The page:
Barn Interior, possibly near Charleston

by Duncan Grant

£14,500

DIMENSIONS: (unframed) 47.6 x 23.8 in./ 121.0 x 60.5 cm
SIGNATURE: Signed and dated ’42
MEDIUM: Oil on canvas

Catalogue No: 5064 Categories: ,

This peaceful painting by the eminent British painter Duncan Grant shows the inside of a barn in Sussex, likely near Charleston. The composition is almost theatrical with the barn painted from the side and sacks of grain and the hay stack strategically placed in a tableau. There is a real sense of this work having been composed in situ, a technique Grant learnt whilst in France.

Charleston was the hub of the Bloomsbury set, and also the home Grant shared with Vanessa Bell until their respective deaths. Charleston became a work of art in itself, with Grant and Bell decorating every surface and wall they could find.  It wasn’t long before it became a retreat and centre for the Bloomsbury Group, with Charleston becoming a manifestation of their interest in the decorative within fine art.

The house, outbuildings and gardens were frequent subjects for Grant and this painting is a prime example of his work.

Provenance

Thomas Agnew and Sons Ltd Label verso, no 13866;

Private Collection, United Kingdom

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Biography

Duncan Grant was a British artist known for his painterly representations of figures, still lifes, and landscapes. Grant’s work melded Post-Impressionism, the sculpture-like forms of Paul Cézanne, and the quiet naturalism of his friend the painter and art critic Roger Fry.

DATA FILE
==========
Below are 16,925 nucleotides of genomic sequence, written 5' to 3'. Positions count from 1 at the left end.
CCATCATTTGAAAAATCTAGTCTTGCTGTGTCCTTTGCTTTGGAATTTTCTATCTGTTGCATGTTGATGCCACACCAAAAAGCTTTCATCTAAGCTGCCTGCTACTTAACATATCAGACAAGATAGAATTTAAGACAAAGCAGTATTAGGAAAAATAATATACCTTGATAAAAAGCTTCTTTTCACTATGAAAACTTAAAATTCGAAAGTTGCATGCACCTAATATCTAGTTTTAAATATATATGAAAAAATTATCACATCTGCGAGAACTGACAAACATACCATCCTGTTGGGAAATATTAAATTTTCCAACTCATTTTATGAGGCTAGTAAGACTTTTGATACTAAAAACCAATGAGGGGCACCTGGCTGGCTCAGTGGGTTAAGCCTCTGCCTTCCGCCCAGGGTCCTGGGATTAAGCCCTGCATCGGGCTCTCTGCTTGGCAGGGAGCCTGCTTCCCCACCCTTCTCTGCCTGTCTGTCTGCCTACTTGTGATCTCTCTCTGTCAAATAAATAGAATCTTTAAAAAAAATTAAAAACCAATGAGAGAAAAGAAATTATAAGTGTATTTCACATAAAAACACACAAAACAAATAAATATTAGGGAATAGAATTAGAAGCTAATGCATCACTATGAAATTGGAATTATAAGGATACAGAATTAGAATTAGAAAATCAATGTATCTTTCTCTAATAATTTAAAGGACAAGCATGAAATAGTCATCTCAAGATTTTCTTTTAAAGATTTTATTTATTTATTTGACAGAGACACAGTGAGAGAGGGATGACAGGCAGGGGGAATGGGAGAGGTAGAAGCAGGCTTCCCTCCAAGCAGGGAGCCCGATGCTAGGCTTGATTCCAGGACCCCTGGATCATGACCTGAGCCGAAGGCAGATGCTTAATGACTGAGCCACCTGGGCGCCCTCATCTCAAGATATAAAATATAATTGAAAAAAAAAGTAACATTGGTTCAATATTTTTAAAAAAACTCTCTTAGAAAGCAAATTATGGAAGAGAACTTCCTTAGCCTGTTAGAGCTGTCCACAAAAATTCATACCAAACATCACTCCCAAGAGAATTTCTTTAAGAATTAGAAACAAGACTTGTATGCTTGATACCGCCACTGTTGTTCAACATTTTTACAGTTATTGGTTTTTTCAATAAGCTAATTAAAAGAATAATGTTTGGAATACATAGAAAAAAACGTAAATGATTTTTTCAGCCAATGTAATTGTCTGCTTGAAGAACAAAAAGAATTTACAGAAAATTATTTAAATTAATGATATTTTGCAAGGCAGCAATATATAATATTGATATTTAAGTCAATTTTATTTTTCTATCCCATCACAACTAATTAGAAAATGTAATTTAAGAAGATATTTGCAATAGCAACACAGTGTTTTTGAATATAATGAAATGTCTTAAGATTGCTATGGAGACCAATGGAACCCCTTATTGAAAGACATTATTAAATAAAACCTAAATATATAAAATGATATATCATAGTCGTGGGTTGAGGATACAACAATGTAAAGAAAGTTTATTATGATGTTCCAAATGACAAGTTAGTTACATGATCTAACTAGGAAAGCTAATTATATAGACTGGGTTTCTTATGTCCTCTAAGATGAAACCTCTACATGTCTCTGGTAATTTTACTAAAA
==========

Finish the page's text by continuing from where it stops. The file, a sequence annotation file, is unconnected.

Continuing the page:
Born on 21st January, 1885 in Rothiemurchus, United Kingdom, he spent much of his childhood in India and Burma where his father was stationed. Educated in London, he went on to attend the Westminster School of Art, before traveling to Europe in 1906. While in Paris, he studied under Jacques-Émile Blanche and later met Gertrude Stein and Henri Matisse. After returning to London, he was introduced to the Bloomsbury group which included Vanessa Bell and Roger Fry, and later produced textile designs as part of Fry’s Omega Workshops. The artist notably went on to represent Britain in the 1926, 1932, and 1940 Venice Biennales. Over the following decades, his work became unfashionable until having a resurgence during the early 1960s in New York. Grant died on 8th May, 1978 at the age of 93 in Aldermaston, United Kingdom.

 

His works can now be found in the collections of the Tate Gallery in London, The Metropolitan Museum of Art in New York, and the National Portrait Gallery in London, among others.

 

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